Figure 2. Effects of overexpression of human epidermal growth factor receptor 2 (HER2) on cancer stem cell (CSC) properties. (a) Tumorsphere formation by 231-Luc and HER2-90 cells. Tumorspheres were photographed after culture of the cells for 6 days. Scale bar, 100 μm. (b) Quantitation of tumorsphere formation by 231-Luc and HER2-90 cells. The number of tumorspheres with a diameter of >100 μm was counted after cell culture for 6 days. Data are means ± SD for triplicate experiments. **P < 0.01 (Student's t test). (c) Aldehyde dehydrogenase (ALDH) activity of 231-Luc and HER2-90 cells as determined with an ALDEFLUOR kit. Cells were incubated with the ALDEFLUOR substrate in the absence or presence of the specific ALDH inhibitor diethylaminobenzal-dehyde (DEAB) and then analyzed by flow cytometry. The percentage of ALDEFLUOR-positive cells is indicated. (d) Comparison of tumor-initiating activity between 231-Luc and HER2-90 cells. Tumor formation was evaluated 8 weeks after injection of the indicated numbers of cells into a mammary fat pad of NOD/SCID mice. (e,f) Quantitative RT-PCR analysis of mRNA derived from epithelial-mesenchymal transition-related (e) or ES cell–related (f) genes in 231-Luc and HER2-90 cells. Data are normalized by the amount of HPRT1 mRNA, expressed relative to the corresponding normalized value for 231-Luc cells, and are presented as means ± SD for triplicate experiments. *P < 0.05, **P < 0.01 (Student's t-test). NS, not significant.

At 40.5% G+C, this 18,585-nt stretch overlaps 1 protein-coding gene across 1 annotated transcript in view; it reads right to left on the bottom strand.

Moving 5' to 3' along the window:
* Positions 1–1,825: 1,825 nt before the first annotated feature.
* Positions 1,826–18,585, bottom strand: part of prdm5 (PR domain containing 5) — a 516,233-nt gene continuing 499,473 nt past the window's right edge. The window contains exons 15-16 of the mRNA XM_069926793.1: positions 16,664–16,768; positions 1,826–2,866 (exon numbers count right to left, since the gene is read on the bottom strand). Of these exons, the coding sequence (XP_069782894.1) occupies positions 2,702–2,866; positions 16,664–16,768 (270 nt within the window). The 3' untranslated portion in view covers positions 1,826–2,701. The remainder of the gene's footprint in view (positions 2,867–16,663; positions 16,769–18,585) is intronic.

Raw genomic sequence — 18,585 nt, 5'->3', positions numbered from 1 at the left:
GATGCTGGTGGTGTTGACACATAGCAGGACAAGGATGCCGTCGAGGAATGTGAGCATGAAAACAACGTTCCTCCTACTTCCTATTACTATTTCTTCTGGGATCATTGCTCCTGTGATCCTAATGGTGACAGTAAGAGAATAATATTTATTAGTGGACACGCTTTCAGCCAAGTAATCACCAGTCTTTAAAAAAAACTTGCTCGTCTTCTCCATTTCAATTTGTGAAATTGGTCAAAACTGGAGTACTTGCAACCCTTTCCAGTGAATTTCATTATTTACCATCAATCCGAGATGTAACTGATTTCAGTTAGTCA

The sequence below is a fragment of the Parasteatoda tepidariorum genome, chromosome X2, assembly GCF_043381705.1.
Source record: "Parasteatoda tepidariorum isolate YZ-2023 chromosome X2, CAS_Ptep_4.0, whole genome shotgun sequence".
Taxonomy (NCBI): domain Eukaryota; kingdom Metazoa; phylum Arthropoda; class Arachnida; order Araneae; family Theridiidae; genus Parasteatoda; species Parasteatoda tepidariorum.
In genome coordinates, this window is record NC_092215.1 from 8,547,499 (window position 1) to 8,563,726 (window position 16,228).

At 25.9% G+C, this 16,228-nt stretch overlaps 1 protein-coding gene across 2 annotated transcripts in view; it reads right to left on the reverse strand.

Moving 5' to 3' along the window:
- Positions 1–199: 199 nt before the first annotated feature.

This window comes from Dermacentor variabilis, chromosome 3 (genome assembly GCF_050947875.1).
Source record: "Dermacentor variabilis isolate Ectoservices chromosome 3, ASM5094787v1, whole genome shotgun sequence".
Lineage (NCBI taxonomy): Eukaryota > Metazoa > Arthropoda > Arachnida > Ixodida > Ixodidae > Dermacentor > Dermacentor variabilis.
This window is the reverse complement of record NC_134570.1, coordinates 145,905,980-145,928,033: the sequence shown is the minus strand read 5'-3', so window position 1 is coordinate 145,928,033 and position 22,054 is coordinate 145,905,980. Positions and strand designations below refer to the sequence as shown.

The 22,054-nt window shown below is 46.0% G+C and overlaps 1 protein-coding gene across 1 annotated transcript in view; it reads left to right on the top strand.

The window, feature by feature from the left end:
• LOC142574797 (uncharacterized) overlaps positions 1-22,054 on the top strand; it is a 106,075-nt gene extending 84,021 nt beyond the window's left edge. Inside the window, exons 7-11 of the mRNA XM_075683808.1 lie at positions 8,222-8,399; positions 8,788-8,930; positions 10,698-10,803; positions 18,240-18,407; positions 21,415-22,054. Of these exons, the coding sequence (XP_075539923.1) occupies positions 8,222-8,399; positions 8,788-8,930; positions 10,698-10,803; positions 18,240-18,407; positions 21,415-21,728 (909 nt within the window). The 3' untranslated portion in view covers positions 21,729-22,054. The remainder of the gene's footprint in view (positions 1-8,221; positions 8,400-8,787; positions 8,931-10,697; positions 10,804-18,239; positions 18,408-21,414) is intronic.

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Given that the epithelial-mesenchymal transition (EMT) is thought to contribute to the aggressiveness and metastatic ability of cancer and has been associated with characteristics of CSC,[18] we measured the expression levels of EMT-related genes by quantitative RT-PCR analysis (Fig. 2e). The amounts of mRNA for the EMT transcription factors Snail, Slug, ZEB1 and ZEB2 did not differ between the two cell lines. We also determined the expression of embryonic stem (ES) cell-related genes (Fig. 2f), given that an ES cell-like gene signature has been associated with a poorly differentiated state of tumors and that expression of ES cell-associated transcription factors (SOX2, Nanog and OCT3/4) contributes to stem cell-like phenotypes.[19] We found that the amounts of Nanog and OCT3/4 mRNA were significantly increased in HER2-90 cells compared with 231-Luc cells. All those findings suggest that HER2 may contribute to the stem-like characteristics of breast cancer cells but other factors are required to regulate CSC functions.

Effect of human epidermal growth factor receptor 2 overexpression on tumor growth in an orthotopic xenograft model